There will always be the need for Operational Research Scientists
When I studied Operational Research, one of the two professors in the O.R. Department at the University of Lancaster was Professor Alan Mercer. Anyone who knew Alan will know that he was in amazing character, and I am delighted that I co-authored one paper with him. [https://doi.org/10.1057/jors.1978.188] (He wasn't my academic supervisor; I collaborated with him and his research associate Malcolm King on a project about the Church of England.)
Alan had a fund of stories; someone had once asked him why there was still the need for O.R. scientists; if O.R. was such a powerful tool, why were there still unsolved problems? His answer was that there will always be the need for O.R. in business, commerce, education and all areas of management, because new problems arise as a result of technological change, as a result of new industries, and as a result of twists to old problems, and (possibly most important of all) O.R. is needed to remind managers of techniques and results discovered years before.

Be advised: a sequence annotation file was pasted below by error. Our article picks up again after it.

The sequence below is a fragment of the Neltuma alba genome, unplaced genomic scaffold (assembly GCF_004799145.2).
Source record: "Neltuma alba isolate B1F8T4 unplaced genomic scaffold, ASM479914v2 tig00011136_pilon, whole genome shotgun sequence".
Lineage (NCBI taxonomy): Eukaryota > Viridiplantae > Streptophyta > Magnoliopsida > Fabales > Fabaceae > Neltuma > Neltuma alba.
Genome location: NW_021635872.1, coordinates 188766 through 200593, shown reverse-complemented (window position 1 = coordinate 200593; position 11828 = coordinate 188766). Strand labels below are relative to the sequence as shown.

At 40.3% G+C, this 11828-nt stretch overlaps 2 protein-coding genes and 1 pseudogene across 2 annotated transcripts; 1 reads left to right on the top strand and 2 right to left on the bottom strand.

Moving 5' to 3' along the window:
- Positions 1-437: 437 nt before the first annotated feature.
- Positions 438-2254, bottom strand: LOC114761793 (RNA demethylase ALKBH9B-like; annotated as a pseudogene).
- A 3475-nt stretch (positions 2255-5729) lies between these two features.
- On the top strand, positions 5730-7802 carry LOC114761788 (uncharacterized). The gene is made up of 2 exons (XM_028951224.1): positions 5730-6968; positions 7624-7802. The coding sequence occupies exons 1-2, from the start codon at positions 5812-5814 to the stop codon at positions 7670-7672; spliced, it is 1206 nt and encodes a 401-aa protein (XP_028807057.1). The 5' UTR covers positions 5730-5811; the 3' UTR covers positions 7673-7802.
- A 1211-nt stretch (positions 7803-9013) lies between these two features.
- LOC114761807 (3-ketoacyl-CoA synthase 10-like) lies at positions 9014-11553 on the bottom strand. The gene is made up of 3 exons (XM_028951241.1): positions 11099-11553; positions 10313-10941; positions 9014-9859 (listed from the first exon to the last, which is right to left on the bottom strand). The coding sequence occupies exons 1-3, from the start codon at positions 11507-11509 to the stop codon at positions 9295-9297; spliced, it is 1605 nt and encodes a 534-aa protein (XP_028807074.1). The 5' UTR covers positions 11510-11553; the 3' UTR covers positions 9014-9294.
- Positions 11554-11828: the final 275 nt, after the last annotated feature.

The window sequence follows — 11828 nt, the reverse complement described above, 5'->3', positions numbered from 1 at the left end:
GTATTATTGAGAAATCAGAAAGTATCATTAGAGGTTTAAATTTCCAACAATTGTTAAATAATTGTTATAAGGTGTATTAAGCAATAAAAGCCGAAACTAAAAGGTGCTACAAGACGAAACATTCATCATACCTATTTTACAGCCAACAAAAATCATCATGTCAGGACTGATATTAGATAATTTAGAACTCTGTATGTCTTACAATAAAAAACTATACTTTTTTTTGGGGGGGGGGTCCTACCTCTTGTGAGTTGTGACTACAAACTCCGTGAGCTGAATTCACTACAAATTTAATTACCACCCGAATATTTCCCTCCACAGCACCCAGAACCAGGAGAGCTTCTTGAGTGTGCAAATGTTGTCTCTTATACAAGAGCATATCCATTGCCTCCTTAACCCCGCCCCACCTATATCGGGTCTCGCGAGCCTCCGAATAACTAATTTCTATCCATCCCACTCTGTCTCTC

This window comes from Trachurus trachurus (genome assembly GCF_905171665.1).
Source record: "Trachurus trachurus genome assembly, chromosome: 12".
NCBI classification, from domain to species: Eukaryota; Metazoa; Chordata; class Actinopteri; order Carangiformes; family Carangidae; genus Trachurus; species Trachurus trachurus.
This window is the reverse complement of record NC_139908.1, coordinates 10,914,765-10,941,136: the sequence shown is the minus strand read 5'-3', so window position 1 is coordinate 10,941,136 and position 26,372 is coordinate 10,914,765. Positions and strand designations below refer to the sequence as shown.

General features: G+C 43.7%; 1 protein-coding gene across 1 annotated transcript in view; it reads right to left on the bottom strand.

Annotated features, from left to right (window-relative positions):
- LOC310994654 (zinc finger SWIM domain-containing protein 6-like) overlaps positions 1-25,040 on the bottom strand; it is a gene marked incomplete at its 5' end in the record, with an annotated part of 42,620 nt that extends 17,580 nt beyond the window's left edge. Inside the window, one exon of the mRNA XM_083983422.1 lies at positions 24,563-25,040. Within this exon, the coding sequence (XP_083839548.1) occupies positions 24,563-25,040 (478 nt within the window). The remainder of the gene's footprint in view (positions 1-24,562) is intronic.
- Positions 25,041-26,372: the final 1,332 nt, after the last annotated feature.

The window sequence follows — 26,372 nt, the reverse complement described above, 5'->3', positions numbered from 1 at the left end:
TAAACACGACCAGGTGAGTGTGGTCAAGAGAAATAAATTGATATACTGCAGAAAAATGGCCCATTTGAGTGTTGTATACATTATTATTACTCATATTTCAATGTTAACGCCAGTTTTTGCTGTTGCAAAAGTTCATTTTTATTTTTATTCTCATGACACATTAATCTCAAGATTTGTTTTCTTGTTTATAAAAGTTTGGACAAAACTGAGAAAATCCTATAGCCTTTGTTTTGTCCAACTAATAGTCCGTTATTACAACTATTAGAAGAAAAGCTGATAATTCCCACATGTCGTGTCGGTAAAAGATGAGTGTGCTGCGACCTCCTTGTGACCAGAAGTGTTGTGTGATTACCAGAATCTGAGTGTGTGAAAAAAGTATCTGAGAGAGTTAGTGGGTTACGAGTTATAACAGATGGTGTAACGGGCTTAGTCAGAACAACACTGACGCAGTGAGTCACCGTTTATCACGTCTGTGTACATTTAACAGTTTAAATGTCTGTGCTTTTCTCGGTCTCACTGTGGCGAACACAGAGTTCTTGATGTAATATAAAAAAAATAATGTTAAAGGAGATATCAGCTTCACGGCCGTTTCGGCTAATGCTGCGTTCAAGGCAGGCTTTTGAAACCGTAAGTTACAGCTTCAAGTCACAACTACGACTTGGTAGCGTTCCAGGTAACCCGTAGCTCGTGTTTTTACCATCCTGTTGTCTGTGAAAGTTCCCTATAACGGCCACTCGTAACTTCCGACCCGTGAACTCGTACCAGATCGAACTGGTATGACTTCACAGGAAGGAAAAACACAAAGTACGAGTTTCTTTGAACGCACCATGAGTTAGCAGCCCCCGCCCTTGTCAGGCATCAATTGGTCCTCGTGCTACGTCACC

Worldwide concern about Covid-19 has illustrated Alan's answer; there have been new problems identified across many sectors. Stock control, disease modelling and monitoring, ward scheduling, supply chain analysis, distribution and queue models, and much else.
Alan contributed work on location modelling, and distribution planning. More than once, he lamented that his paper "The Churching of Urban England" (which explored models for location of facilities, in this case, churches, and which was published in the proceedings of the IFORS conference in 1969) was overlooked because other researchers didn't spot the relevance of such models to other location problems.
A recent paper in the Journal of the O.R. Society illustrates Alan's point about technological change and new industries. Chunkmok Lee published "An exact algorithm for the electric-vehicle routing problem with nonlinear charge time" [https://doi.org/10.1080/01605682.2020.1730250] . New technology: electric vehicles. New industry: home deliveries. Twist to an old problem: location modelling of charging stations.
That same issue of JORS (JORS 2021, vol 72, no 7 (July)) had other papers which illustrate the ongoing need for Operational Research. Giuseppe Bruno and others look at the problem of collecting mail at a time when demand for postal services is declining[https://doi.org/10.1080/01605682.2020.1736446]. A.H. Kelte and others tackle the allocation of kindergarten spaces in Norway as the education system develops new constraints.[https://doi.org/10.1080/01605682.2020.1727786] Both are old problems; both have new twists.
So, O.R. Scientists - you will always be needed!